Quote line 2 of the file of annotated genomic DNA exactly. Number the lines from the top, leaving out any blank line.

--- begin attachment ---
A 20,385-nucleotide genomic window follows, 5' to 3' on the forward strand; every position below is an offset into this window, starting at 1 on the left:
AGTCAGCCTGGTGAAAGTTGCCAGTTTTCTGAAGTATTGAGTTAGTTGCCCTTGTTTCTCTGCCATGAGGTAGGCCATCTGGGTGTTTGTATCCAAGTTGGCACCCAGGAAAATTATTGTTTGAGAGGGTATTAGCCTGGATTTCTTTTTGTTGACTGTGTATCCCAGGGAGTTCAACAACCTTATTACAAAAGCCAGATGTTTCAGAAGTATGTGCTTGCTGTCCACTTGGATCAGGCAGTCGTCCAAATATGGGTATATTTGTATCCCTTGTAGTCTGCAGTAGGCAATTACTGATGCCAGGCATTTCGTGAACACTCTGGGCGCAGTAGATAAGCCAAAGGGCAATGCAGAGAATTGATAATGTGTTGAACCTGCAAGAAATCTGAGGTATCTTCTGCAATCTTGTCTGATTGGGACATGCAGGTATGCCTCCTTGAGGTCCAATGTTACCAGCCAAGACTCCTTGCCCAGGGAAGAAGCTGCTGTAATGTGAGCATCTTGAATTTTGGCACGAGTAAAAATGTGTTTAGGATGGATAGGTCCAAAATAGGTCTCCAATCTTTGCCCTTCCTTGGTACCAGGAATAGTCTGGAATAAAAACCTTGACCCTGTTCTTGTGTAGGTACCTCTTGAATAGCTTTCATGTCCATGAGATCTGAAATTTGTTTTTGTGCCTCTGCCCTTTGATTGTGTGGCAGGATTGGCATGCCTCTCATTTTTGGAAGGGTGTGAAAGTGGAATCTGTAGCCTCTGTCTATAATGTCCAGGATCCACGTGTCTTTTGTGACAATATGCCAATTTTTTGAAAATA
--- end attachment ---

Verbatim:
AGTCAGCCTGGTGAAAGTTGCCAGTTTTCTGAAGTATTGAGTTAGTTGCCCTTGTTTCTCTGCCATGAGGTAGGCCATCTGGGTGTTTGTATCCAAGTTGGCACCCAGGAAAATTATTGTTTGAGAGGGTATTAGCCTGGATTTCTTTTTGTTGACTGTGTATCCCAGGGAGTTCAACAACCTTATTACAAAAGCCAGATGTTTCAGAAGTATGTGCTTGCTGTCCACTTGGATCAGGCAGTCGTCCAAATATGGGTATATTTGTATCCCTTGTAGTCTGCAGTAGGCAATTACTGATGCCAGGCATTTCGTGAACACTCTGGGCGCAGTAGATAAGCCAAAGGGCAATGCAGAGAATTGATAATGTGTTGAACCTGCAAGAAATCTGAGGTATCTTCTGCAATCTTGTCTGATTGGGACATGCAGGTATGCCTCCTTGAGGTCCAATGTTACCAGCCAAGACTCCTTGCCCAGGGAAGAAGCTGCTGTAATGTGAGCATCTTGAATTTTGGCACGAGTAAAAATGTGTTTAGGATGGATAGGTCCAAAATAGGTCTCCAATCTTTGCCCTTCCTTGGTACCAGGAATAGTCTGGAATAAAAACCTTGACCCTGTTCTTGTGTAGGTACCTCTTGAATAGCTTTCATGTCCATGAGATCTGAAATTTGTTTTTGTGCCTCTGCCCTTTGATTGTGTGGCAGGATTGGCATGCCTCTCATTTTTGGAAGGGTGTGAAAGTGGAATCTGTAGCCTCTGTCTATAATGTCCAGGATCCACGTGTCTTTTGTGACAATATGCCAATTTTTTGAAAATA